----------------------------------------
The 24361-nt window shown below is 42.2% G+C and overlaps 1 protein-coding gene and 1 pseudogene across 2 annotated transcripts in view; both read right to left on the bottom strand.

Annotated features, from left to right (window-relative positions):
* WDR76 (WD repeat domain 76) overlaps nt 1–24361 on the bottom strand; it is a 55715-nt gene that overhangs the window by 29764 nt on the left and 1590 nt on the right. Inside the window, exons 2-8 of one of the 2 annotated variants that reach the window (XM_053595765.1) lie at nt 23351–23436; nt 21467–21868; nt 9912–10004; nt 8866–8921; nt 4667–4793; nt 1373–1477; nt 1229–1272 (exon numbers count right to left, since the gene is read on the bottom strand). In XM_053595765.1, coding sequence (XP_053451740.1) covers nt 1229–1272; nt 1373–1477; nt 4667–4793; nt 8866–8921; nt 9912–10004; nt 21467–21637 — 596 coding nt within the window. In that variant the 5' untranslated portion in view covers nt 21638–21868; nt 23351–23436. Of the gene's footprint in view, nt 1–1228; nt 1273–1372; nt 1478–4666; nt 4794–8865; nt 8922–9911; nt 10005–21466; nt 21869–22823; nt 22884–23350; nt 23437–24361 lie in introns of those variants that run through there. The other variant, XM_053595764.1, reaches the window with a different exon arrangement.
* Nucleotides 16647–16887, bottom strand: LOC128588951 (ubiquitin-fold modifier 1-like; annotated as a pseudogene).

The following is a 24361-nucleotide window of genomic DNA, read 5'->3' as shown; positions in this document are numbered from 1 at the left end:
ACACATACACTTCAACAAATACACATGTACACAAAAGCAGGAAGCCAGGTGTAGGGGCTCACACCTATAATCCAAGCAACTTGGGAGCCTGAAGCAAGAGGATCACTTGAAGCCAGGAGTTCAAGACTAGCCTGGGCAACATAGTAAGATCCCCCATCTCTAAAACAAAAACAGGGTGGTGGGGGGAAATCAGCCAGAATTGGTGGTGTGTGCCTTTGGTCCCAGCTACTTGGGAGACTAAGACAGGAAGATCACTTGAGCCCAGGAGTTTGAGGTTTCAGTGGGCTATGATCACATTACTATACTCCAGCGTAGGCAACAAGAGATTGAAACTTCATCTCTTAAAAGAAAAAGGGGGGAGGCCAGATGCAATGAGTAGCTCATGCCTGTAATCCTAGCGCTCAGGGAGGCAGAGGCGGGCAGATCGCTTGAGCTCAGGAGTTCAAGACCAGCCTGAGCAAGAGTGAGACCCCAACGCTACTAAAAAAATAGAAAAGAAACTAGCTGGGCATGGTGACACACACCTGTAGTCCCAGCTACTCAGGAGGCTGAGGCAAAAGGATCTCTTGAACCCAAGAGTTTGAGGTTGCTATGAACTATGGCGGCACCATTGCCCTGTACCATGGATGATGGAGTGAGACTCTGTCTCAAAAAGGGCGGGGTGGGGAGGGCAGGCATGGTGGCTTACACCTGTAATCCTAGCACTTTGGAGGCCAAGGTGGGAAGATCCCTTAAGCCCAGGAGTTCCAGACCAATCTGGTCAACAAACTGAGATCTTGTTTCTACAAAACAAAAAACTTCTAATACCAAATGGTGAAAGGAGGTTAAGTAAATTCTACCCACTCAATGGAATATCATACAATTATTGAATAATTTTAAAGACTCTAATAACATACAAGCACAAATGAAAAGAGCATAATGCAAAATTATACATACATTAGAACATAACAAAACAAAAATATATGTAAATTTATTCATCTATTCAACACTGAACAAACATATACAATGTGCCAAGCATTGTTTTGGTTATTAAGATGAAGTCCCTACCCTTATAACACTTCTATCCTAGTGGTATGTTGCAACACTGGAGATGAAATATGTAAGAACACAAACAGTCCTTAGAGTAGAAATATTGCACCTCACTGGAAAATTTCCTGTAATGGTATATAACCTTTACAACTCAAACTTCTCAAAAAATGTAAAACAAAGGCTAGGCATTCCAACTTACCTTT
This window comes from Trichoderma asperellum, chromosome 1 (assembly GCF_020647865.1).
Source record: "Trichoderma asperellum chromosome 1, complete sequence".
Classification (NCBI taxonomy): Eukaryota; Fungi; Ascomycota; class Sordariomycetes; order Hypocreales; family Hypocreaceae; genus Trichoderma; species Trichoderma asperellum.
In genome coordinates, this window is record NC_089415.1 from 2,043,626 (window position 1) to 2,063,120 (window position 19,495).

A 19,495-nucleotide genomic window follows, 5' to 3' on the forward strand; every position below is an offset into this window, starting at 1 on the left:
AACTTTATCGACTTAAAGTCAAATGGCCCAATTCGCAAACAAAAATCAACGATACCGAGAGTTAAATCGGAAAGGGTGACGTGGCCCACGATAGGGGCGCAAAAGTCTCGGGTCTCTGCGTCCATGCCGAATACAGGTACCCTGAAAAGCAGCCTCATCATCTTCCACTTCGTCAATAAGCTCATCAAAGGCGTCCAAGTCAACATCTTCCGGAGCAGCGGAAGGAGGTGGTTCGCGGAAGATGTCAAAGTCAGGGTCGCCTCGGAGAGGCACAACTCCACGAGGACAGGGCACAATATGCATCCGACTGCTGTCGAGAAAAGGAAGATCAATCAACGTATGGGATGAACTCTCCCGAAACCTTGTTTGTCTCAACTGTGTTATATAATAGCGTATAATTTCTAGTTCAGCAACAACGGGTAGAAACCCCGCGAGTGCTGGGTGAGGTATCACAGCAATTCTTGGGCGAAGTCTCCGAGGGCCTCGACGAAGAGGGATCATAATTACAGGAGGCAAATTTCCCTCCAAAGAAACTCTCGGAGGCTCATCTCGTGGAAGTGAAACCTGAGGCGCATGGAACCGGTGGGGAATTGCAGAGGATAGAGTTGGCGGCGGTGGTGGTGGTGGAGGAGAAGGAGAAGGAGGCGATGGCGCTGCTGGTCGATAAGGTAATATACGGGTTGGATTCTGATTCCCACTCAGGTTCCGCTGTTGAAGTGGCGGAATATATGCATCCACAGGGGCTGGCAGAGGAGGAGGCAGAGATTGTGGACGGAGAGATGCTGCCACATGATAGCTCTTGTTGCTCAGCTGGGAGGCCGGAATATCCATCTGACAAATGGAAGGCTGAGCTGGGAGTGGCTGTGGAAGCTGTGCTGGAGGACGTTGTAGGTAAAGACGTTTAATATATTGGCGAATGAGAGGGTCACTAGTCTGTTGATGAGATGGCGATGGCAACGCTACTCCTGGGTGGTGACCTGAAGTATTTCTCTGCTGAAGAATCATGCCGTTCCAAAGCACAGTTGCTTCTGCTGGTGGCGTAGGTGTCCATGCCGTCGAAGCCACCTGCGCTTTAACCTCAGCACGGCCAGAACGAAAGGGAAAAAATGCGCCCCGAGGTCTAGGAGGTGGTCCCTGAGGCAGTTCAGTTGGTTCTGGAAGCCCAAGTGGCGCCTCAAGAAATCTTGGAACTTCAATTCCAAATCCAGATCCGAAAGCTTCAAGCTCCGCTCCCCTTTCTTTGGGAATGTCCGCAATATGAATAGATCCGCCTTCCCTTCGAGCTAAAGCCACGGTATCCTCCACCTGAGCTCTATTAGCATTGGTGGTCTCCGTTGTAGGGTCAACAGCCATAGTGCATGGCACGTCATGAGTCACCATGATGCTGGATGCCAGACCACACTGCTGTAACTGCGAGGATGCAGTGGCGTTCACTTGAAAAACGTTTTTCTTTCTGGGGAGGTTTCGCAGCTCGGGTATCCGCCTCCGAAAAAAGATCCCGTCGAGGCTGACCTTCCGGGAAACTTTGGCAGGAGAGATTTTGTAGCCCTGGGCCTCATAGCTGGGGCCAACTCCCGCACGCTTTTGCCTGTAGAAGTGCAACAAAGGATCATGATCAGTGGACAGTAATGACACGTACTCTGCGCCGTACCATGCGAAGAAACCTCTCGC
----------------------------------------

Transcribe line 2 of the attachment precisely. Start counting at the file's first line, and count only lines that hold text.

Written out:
Annotated features, from left to right (window-relative positions):